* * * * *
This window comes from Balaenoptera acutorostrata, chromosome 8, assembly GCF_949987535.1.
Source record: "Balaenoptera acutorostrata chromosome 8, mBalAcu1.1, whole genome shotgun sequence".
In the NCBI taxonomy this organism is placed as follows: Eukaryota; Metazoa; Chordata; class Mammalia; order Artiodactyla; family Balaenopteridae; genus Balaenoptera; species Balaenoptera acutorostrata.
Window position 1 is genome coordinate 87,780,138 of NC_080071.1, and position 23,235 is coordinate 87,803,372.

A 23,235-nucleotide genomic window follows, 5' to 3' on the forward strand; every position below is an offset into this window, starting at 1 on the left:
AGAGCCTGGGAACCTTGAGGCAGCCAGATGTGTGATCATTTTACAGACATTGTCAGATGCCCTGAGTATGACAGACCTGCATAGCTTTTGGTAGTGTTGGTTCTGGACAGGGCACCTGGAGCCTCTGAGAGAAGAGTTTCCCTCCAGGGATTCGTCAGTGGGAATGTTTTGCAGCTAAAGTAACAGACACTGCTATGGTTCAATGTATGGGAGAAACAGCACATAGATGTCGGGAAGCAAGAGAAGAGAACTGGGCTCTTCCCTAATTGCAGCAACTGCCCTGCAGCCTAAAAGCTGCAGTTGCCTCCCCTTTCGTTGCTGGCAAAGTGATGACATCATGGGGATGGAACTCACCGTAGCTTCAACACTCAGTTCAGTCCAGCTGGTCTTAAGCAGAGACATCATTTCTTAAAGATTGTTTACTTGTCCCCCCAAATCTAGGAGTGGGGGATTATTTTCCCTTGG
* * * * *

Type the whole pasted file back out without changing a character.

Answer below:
This window comes from Balaenoptera acutorostrata, chromosome 8, assembly GCF_949987535.1.
Source record: "Balaenoptera acutorostrata chromosome 8, mBalAcu1.1, whole genome shotgun sequence".
In the NCBI taxonomy this organism is placed as follows: Eukaryota; Metazoa; Chordata; class Mammalia; order Artiodactyla; family Balaenopteridae; genus Balaenoptera; species Balaenoptera acutorostrata.
Window position 1 is genome coordinate 87,780,138 of NC_080071.1, and position 23,235 is coordinate 87,803,372.

A 23,235-nucleotide genomic window follows, 5' to 3' on the forward strand; every position below is an offset into this window, starting at 1 on the left:
AGAGCCTGGGAACCTTGAGGCAGCCAGATGTGTGATCATTTTACAGACATTGTCAGATGCCCTGAGTATGACAGACCTGCATAGCTTTTGGTAGTGTTGGTTCTGGACAGGGCACCTGGAGCCTCTGAGAGAAGAGTTTCCCTCCAGGGATTCGTCAGTGGGAATGTTTTGCAGCTAAAGTAACAGACACTGCTATGGTTCAATGTATGGGAGAAACAGCACATAGATGTCGGGAAGCAAGAGAAGAGAACTGGGCTCTTCCCTAATTGCAGCAACTGCCCTGCAGCCTAAAAGCTGCAGTTGCCTCCCCTTTCGTTGCTGGCAAAGTGATGACATCATGGGGATGGAACTCACCGTAGCTTCAACACTCAGTTCAGTCCAGCTGGTCTTAAGCAGAGACATCATTTCTTAAAGATTGTTTACTTGTCCCCCCAAATCTAGGAGTGGGGGATTATTTTCCCTTGG